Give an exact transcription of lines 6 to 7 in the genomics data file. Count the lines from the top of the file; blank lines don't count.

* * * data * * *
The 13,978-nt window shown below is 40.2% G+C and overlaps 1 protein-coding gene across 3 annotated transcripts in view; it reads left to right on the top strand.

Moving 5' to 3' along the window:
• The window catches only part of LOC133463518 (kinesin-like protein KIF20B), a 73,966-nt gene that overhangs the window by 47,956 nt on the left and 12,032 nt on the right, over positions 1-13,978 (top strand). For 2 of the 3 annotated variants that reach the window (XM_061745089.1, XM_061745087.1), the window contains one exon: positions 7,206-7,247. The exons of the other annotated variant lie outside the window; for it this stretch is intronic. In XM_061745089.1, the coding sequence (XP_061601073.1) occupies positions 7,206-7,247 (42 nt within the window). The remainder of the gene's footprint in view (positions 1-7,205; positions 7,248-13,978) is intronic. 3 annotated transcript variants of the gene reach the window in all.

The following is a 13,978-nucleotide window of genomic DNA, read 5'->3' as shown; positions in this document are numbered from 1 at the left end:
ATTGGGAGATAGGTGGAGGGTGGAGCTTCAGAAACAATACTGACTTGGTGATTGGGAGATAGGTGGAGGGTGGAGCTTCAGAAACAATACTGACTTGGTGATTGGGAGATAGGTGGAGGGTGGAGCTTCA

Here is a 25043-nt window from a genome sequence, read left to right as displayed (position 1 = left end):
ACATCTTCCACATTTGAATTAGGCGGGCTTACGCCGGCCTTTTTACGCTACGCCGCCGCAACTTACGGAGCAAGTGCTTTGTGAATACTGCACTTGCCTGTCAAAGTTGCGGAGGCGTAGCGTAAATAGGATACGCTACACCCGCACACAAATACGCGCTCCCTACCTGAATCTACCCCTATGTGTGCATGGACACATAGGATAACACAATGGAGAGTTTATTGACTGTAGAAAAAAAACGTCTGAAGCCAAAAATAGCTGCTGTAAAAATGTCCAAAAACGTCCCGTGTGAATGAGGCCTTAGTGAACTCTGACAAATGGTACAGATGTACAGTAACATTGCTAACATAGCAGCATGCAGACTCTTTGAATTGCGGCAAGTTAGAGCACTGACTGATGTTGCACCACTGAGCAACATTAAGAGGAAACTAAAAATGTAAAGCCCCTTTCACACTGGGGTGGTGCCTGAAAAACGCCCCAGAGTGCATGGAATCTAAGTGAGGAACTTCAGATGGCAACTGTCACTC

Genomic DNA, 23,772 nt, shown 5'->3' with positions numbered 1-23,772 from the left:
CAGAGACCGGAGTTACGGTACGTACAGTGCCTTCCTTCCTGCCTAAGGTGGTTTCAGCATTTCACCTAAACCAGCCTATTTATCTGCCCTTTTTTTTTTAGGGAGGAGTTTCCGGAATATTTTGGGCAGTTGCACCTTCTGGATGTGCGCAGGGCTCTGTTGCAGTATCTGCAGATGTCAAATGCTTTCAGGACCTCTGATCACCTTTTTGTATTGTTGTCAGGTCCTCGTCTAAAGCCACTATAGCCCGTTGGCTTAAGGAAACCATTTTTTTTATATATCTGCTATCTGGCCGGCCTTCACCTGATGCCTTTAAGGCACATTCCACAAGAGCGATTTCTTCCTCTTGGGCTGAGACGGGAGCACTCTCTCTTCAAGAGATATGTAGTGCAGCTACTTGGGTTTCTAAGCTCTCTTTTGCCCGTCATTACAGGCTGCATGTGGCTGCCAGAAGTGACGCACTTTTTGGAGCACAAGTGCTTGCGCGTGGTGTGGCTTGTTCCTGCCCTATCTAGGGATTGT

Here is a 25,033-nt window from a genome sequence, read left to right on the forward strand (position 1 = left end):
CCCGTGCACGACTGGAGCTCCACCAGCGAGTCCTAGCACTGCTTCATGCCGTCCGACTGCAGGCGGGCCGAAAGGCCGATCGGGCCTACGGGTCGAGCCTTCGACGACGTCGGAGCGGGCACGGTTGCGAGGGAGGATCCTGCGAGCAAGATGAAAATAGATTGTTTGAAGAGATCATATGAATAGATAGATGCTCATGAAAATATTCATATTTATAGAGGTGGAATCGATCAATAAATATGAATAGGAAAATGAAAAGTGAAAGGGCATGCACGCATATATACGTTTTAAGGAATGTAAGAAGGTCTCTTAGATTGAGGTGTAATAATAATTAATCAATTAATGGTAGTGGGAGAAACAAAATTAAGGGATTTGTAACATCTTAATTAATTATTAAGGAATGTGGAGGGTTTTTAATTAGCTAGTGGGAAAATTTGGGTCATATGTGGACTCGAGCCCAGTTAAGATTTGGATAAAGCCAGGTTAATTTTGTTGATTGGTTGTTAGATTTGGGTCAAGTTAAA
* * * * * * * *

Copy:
Here is a 25043-nt window from a genome sequence, read left to right as displayed (position 1 = left end):
ACATCTTCCACATTTGAATTAGGCGGGCTTACGCCGGCCTTTTTACGCTACGCCGCCGCAACTTACGGAGCAAGTGCTTTGTGAATACTGCACTTGCCTGTCAAAGTTGCGGAGGCGTAGCGTAAATAGGATACGCTACACCCGCACACAAATACGCGCTCCCTACCTGAATCTACCCCTATGTGTGCATGGACACATAGGATAACACAATGGAGAGTTTATTGACTGTAGAAAAAAAACGTCTGAAGCCAAAAATAGCTGCTGTAAAAATGTCCAAAAACGTCCCGTGTGAATGAGGCCTTAGTGAACTCTGACAAATGGTACAGATGTACAGTAACATTGCTAACATAGCAGCATGCAGACTCTTTGAATTGCGGCAAGTTAGAGCACTGACTGATGTTGCACCACTGAGCAACATTAAGAGGAAACTAAAAATGTAAAGCCCCTTTCACACTGGGGTGGTGCCTGAAAAACGCCCCAGAGTGCATGGAATCTAAGTGAGGAACTTCAGATGGCAACTGTCACTC